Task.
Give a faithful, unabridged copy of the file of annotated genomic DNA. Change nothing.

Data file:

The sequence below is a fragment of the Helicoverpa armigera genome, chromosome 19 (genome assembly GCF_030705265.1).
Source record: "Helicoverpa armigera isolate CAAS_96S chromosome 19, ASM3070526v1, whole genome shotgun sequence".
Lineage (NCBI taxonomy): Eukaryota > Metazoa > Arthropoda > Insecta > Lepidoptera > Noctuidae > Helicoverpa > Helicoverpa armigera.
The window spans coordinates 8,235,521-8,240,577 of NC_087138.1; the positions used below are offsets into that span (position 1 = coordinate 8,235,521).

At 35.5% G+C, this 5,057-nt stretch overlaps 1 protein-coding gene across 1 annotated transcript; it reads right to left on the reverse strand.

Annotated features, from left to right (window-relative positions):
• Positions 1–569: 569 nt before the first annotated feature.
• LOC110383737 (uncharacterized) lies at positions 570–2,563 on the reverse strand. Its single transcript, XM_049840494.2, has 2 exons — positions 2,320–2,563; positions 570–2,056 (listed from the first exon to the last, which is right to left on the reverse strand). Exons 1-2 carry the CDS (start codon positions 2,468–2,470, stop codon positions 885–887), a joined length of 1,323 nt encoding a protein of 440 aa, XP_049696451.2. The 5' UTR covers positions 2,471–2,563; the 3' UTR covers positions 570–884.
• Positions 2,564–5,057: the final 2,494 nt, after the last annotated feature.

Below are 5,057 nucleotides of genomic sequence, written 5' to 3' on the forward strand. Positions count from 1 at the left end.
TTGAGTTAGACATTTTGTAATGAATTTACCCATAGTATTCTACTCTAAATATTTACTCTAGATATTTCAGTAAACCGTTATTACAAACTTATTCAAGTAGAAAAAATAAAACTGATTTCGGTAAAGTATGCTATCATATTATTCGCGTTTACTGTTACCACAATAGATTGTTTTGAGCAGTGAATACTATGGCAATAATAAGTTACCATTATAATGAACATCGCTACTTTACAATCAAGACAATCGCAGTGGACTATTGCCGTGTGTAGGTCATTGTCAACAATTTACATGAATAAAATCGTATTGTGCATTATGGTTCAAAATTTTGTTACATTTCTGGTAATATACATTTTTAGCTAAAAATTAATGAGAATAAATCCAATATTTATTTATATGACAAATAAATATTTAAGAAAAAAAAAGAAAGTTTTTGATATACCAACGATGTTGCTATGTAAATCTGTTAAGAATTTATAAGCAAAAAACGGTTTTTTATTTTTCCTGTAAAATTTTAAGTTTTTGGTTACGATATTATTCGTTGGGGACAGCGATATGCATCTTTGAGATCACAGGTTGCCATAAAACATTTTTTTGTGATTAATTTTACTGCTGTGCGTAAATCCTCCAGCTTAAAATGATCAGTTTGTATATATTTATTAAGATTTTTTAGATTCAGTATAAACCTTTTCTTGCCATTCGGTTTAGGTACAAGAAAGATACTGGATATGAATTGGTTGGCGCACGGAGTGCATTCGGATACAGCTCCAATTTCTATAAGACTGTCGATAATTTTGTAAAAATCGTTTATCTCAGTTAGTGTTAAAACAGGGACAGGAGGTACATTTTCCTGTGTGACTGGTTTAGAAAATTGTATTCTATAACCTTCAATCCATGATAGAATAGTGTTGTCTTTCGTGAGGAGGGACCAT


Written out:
The sequence below is a fragment of the Helicoverpa armigera genome, chromosome 19 (genome assembly GCF_030705265.1).
Source record: "Helicoverpa armigera isolate CAAS_96S chromosome 19, ASM3070526v1, whole genome shotgun sequence".
Lineage (NCBI taxonomy): Eukaryota > Metazoa > Arthropoda > Insecta > Lepidoptera > Noctuidae > Helicoverpa > Helicoverpa armigera.
The window spans coordinates 8,235,521-8,240,577 of NC_087138.1; the positions used below are offsets into that span (position 1 = coordinate 8,235,521).

At 35.5% G+C, this 5,057-nt stretch overlaps 1 protein-coding gene across 1 annotated transcript; it reads right to left on the reverse strand.

Annotated features, from left to right (window-relative positions):
• Positions 1–569: 569 nt before the first annotated feature.
• LOC110383737 (uncharacterized) lies at positions 570–2,563 on the reverse strand. Its single transcript, XM_049840494.2, has 2 exons — positions 2,320–2,563; positions 570–2,056 (listed from the first exon to the last, which is right to left on the reverse strand). Exons 1-2 carry the CDS (start codon positions 2,468–2,470, stop codon positions 885–887), a joined length of 1,323 nt encoding a protein of 440 aa, XP_049696451.2. The 5' UTR covers positions 2,471–2,563; the 3' UTR covers positions 570–884.
• Positions 2,564–5,057: the final 2,494 nt, after the last annotated feature.

Below are 5,057 nucleotides of genomic sequence, written 5' to 3' on the forward strand. Positions count from 1 at the left end.
TTGAGTTAGACATTTTGTAATGAATTTACCCATAGTATTCTACTCTAAATATTTACTCTAGATATTTCAGTAAACCGTTATTACAAACTTATTCAAGTAGAAAAAATAAAACTGATTTCGGTAAAGTATGCTATCATATTATTCGCGTTTACTGTTACCACAATAGATTGTTTTGAGCAGTGAATACTATGGCAATAATAAGTTACCATTATAATGAACATCGCTACTTTACAATCAAGACAATCGCAGTGGACTATTGCCGTGTGTAGGTCATTGTCAACAATTTACATGAATAAAATCGTATTGTGCATTATGGTTCAAAATTTTGTTACATTTCTGGTAATATACATTTTTAGCTAAAAATTAATGAGAATAAATCCAATATTTATTTATATGACAAATAAATATTTAAGAAAAAAAAAGAAAGTTTTTGATATACCAACGATGTTGCTATGTAAATCTGTTAAGAATTTATAAGCAAAAAACGGTTTTTTATTTTTCCTGTAAAATTTTAAGTTTTTGGTTACGATATTATTCGTTGGGGACAGCGATATGCATCTTTGAGATCACAGGTTGCCATAAAACATTTTTTTGTGATTAATTTTACTGCTGTGCGTAAATCCTCCAGCTTAAAATGATCAGTTTGTATATATTTATTAAGATTTTTTAGATTCAGTATAAACCTTTTCTTGCCATTCGGTTTAGGTACAAGAAAGATACTGGATATGAATTGGTTGGCGCACGGAGTGCATTCGGATACAGCTCCAATTTCTATAAGACTGTCGATAATTTTGTAAAAATCGTTTATCTCAGTTAGTGTTAAAACAGGGACAGGAGGTACATTTTCCTGTGTGACTGGTTTAGAAAATTGTATTCTATAACCTTCAATCCATGATAGAATAGTGTTGTCTTTCGTGAGGAGGGACCAT